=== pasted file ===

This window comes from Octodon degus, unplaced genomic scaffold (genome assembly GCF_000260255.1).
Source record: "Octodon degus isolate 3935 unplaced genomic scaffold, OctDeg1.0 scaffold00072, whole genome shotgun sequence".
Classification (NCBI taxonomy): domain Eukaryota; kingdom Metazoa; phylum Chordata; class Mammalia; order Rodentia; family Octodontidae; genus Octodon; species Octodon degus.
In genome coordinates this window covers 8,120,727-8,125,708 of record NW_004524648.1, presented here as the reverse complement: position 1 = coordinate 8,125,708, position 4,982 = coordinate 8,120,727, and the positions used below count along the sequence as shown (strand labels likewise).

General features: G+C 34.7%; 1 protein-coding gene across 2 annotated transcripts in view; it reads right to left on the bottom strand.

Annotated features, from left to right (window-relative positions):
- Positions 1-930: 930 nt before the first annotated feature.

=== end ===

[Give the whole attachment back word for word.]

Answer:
This window comes from Octodon degus, unplaced genomic scaffold (genome assembly GCF_000260255.1).
Source record: "Octodon degus isolate 3935 unplaced genomic scaffold, OctDeg1.0 scaffold00072, whole genome shotgun sequence".
Classification (NCBI taxonomy): domain Eukaryota; kingdom Metazoa; phylum Chordata; class Mammalia; order Rodentia; family Octodontidae; genus Octodon; species Octodon degus.
In genome coordinates this window covers 8,120,727-8,125,708 of record NW_004524648.1, presented here as the reverse complement: position 1 = coordinate 8,125,708, position 4,982 = coordinate 8,120,727, and the positions used below count along the sequence as shown (strand labels likewise).

General features: G+C 34.7%; 1 protein-coding gene across 2 annotated transcripts in view; it reads right to left on the bottom strand.

Annotated features, from left to right (window-relative positions):
- Positions 1-930: 930 nt before the first annotated feature.